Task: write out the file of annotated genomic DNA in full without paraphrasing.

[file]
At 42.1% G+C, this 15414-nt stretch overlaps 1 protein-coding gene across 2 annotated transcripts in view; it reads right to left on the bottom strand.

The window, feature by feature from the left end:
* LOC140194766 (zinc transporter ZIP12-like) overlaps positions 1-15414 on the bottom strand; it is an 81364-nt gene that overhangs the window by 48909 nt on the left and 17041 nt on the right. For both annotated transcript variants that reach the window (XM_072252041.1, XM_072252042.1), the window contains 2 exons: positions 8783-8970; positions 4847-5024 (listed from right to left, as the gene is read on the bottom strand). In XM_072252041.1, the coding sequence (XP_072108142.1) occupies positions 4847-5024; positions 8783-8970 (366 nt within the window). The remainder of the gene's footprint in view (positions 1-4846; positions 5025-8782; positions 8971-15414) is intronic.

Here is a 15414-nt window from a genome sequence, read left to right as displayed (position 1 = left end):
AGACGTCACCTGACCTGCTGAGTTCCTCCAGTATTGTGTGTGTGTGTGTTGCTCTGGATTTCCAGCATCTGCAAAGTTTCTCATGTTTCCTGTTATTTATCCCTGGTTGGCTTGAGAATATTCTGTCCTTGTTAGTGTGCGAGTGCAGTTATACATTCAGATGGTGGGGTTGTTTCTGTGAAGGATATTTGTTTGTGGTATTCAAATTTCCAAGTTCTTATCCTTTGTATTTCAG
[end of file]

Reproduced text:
At 42.1% G+C, this 15414-nt stretch overlaps 1 protein-coding gene across 2 annotated transcripts in view; it reads right to left on the bottom strand.

The window, feature by feature from the left end:
* LOC140194766 (zinc transporter ZIP12-like) overlaps positions 1-15414 on the bottom strand; it is an 81364-nt gene that overhangs the window by 48909 nt on the left and 17041 nt on the right. For both annotated transcript variants that reach the window (XM_072252041.1, XM_072252042.1), the window contains 2 exons: positions 8783-8970; positions 4847-5024 (listed from right to left, as the gene is read on the bottom strand). In XM_072252041.1, the coding sequence (XP_072108142.1) occupies positions 4847-5024; positions 8783-8970 (366 nt within the window). The remainder of the gene's footprint in view (positions 1-4846; positions 5025-8782; positions 8971-15414) is intronic.

Here is a 15414-nt window from a genome sequence, read left to right as displayed (position 1 = left end):
AGACGTCACCTGACCTGCTGAGTTCCTCCAGTATTGTGTGTGTGTGTGTTGCTCTGGATTTCCAGCATCTGCAAAGTTTCTCATGTTTCCTGTTATTTATCCCTGGTTGGCTTGAGAATATTCTGTCCTTGTTAGTGTGCGAGTGCAGTTATACATTCAGATGGTGGGGTTGTTTCTGTGAAGGATATTTGTTTGTGGTATTCAAATTTCCAAGTTCTTATCCTTTGTATTTCAG